Thu, Jan 17, 2019 - Page 1 News List

May faces vote of confidence after Brexit loss

AFP, LONDON

British Prime Minister Theresa May, fourth left, and British lawmakers attend the announcement of a vote on the Brexit deal in London on Tuesday.

Photo: Reuters

British Prime Minister Theresa May was expected to win a confidence vote yesterday, despite a crushing defeat over her Brexit deal that triggered warnings of a chaotic “no deal” divorce.

British lawmakers on Tuesday rejected May’s deal, leaving the process in limbo just 73 days before the official departure date.

May suffered the biggest government defeat in modern British history when the House of Commons rejected by 432 votes to 202 the deal she struck with Brussels last year after 18 months of negotiations.

The EU said that the vote raises the risk of a hugely disruptive “no deal” Brexit, in which Britain could sever ties with its biggest trading partner overnight.

European Commission President Jean-Claude Juncker urged London to “clarify its intentions as soon as possible,” while European Chief Negotiator for the United Kingdom Exiting the EU Michel Barnier said he “regretted profoundly” the vote.

German Chancellor Angela Merkel offered May some hope, saying: “We still have time to negotiate, but we’re now waiting on what the prime minister proposes.”

Ireland said that it would intensify preparations for a “disorderly Brexit.”

May struck a conciliatory tone after the vote, promising cross-party talks to try and salvage a workable Brexit deal before returning with a new plan on Monday.

The prime minister’s own backbenchers rebelled in huge numbers over the deal, but the ringleaders said they would still back her in the confidence vote scheduled for about 7pm.

“We are going to vote with the government... Of course the Conservatives are going to support the Conservative government,” Brexit-supporting Member of Parliament (MP) Steve Baker told the BBC.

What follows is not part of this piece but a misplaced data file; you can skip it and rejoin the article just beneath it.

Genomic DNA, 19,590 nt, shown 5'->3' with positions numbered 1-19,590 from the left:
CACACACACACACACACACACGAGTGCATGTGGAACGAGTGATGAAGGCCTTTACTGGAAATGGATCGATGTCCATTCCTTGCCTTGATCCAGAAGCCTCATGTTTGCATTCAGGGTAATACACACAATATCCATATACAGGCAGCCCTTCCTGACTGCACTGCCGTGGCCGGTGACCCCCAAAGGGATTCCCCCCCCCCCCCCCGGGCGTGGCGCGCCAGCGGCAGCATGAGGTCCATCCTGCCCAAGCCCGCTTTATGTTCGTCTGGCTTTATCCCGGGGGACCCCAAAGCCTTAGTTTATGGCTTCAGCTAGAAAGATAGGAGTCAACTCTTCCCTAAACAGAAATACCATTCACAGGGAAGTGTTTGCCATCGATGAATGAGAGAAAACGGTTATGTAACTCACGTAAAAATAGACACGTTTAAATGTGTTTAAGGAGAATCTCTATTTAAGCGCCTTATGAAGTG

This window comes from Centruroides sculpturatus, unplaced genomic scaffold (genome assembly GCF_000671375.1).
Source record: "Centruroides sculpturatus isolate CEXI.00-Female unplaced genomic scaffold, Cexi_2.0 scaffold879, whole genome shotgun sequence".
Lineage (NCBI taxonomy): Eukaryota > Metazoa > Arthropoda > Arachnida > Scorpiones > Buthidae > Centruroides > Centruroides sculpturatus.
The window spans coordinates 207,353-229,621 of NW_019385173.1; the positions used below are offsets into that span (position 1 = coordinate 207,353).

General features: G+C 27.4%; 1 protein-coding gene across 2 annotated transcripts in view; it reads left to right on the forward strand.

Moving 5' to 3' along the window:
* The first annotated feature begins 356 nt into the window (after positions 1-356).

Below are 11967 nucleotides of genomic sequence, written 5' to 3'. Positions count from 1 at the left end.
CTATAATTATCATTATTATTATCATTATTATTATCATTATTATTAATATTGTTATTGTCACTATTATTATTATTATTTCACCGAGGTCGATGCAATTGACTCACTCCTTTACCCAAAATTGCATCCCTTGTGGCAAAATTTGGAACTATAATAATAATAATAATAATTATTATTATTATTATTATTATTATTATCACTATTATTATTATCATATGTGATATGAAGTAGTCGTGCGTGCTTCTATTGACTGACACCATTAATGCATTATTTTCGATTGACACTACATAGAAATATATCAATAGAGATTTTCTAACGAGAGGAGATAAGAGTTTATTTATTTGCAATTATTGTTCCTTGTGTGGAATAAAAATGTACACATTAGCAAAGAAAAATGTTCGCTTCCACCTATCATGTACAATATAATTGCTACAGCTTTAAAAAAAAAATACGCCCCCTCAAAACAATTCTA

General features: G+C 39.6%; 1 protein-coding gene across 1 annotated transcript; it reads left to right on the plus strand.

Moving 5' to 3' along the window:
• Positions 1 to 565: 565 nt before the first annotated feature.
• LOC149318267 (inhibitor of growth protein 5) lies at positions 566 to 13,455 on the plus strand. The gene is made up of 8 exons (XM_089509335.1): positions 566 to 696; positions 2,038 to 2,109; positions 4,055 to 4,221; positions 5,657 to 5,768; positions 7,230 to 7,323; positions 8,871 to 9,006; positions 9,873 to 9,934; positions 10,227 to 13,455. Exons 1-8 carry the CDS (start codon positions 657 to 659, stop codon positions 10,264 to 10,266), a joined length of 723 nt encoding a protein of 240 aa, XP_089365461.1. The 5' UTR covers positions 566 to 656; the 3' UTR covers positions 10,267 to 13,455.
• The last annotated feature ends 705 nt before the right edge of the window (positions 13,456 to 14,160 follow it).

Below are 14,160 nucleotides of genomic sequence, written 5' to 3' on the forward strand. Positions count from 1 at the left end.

The motion was tabled by opposition Labour Party leader Jeremy Corbyn, who wants to force a general election.

May’s parliamentary allies in Northern Ireland’s Democratic Unionist Party have led the charge against her Brexit deal, but do not want a Labour government.

After the defeat, French President Emmanuel Macron said that “the pressure” was mainly on Britain to find a solution, but suggested there might be room to “make improvements on one or two things.”

However, Coveney told RTE’s Morning Ireland: “I don’t think the EU is any mood to agree changes to the withdrawal treaty.”

Anand Menon, professor of European Politics at King’s College London, told reporters that the EU “will be thinking hard about whether it’s worth offering concessions given the number of MPs the prime minister has to win over.”

Increasing numbers of pro-European MPs are calling for a second referendum with an option to cancel Brexit.

Yesterday, 71 Labour MPs signed a letter calling for a public vote, while Scottish First Minister Nicola Sturgeon said that it was the “only credible option.”

Speculation is also growing that May could ask to delay Brexit whatever happens, which she has denied.

The pound edged down yesterday morning, but mostly held its ground as investors considered the next likely developments.

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